K63-linked ubiquitination targets Toxoplasma gondii for endo-lysosomal destruction in IFNγ-stimulated human cells

Barbara Clough, Joseph D. Wright, Pedro M. Pereira, Elizabeth M. Hirst, Ashleigh C. Johnston, Ricardo Henriques, Eva Maria Frickel

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41 Citations (Scopus)
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Abstract

Toxoplasma gondii is the most common protozoan parasitic infection in man. Gamma interferon (IFNγ) activates haematopoietic and non-haematopoietic cells to kill the parasite and mediate host resistance. IFNγ-driven host resistance pathways and parasitic virulence factors are well described in mice, but a detailed understanding of pathways that kill Toxoplasma in human cells is lacking. Here we show, that contrary to the widely held belief that the Toxoplasma vacuole is non-fusogenic, in an immune-stimulated environment, the vacuole of type II Toxoplasma in human cells is able to fuse with the host endo-lysosomal machinery leading to parasite death by acidification. Similar to murine cells, we find that type II, but not type I Toxoplasma vacuoles are targeted by K63-linked ubiquitin in an IFNγ-dependent manner in non-haematopoetic primary-like human endothelial cells. Host defence proteins p62 and NDP52 are subsequently recruited to the type II vacuole in distinct, overlapping microdomains with a loss of IFNγ-dependent restriction in p62 knocked down cells. Autophagy proteins Atg16L1, GABARAP and LC3B are recruited to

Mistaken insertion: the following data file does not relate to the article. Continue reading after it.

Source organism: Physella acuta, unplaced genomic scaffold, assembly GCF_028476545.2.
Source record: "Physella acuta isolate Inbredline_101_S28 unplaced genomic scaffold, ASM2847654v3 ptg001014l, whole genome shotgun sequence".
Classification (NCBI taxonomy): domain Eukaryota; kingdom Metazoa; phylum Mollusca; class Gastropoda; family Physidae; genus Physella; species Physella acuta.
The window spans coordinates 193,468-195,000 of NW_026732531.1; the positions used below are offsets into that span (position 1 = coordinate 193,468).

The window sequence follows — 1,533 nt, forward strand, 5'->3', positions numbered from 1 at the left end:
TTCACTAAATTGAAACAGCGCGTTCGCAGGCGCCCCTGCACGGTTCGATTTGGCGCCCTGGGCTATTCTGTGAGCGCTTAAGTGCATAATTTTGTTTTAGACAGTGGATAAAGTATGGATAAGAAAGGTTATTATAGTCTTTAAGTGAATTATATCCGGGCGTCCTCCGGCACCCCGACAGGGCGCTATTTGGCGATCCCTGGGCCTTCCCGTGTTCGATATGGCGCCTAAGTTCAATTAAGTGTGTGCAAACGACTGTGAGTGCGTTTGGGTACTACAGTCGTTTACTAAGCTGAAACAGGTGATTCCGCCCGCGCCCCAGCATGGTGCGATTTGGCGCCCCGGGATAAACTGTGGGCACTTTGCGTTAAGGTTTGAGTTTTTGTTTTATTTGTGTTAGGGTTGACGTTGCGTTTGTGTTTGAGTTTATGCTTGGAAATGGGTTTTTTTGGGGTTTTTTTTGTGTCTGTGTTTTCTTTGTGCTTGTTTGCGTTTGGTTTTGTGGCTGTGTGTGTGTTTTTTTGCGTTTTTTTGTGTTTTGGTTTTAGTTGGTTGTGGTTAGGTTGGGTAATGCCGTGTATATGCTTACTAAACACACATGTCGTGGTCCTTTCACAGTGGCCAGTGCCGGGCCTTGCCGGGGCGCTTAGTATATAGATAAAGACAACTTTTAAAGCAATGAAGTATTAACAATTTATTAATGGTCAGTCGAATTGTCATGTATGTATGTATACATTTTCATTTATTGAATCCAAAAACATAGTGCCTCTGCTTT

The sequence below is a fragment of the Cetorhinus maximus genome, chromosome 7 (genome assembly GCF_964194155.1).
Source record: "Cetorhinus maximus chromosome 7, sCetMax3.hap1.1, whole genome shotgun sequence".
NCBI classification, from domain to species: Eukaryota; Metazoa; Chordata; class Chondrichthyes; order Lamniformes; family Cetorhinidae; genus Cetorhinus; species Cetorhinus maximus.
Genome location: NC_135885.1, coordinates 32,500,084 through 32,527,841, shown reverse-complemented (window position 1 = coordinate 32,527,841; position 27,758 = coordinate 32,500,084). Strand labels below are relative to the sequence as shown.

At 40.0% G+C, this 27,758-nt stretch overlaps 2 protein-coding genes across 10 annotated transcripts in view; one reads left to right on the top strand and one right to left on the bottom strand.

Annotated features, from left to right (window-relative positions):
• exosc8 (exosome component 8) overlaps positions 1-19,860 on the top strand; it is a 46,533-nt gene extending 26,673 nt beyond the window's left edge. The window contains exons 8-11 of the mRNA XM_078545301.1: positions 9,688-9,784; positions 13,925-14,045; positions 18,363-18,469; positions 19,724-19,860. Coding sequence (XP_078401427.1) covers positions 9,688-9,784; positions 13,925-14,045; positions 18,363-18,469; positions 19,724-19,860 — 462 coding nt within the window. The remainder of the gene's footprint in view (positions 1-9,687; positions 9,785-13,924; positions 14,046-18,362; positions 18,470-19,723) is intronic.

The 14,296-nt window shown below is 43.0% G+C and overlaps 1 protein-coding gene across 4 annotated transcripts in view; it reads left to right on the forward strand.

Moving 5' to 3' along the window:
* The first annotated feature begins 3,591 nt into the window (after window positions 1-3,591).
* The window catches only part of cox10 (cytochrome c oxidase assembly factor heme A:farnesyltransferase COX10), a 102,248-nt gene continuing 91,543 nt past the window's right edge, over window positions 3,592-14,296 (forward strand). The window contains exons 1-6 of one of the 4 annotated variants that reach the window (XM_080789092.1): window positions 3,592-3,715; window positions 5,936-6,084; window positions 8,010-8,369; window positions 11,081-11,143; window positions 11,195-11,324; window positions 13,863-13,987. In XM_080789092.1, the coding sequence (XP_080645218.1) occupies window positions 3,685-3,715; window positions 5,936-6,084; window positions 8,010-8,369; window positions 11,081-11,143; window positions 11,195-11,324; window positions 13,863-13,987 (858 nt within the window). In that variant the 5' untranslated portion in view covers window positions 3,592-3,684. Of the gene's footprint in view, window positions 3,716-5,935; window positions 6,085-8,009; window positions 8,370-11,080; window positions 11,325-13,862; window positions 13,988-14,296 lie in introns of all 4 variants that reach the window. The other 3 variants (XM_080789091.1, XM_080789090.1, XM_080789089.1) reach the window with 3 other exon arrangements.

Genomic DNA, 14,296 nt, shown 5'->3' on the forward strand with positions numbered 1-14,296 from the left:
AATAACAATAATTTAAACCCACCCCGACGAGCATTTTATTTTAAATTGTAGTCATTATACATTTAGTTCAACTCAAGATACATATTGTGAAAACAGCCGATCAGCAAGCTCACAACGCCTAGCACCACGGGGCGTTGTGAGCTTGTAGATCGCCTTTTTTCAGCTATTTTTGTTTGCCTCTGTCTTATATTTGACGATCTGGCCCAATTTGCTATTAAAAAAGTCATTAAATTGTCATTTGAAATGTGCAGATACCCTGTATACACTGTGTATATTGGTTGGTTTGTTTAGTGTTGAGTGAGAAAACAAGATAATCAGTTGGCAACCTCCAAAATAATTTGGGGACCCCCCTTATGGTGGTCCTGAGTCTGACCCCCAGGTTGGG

Original languageEnglish
Article numbere1006027
Number of pages25
JournalPLoS pathogens
Volume12
Issue number11
DOIs
Publication statusPublished - 22 Nov 2016

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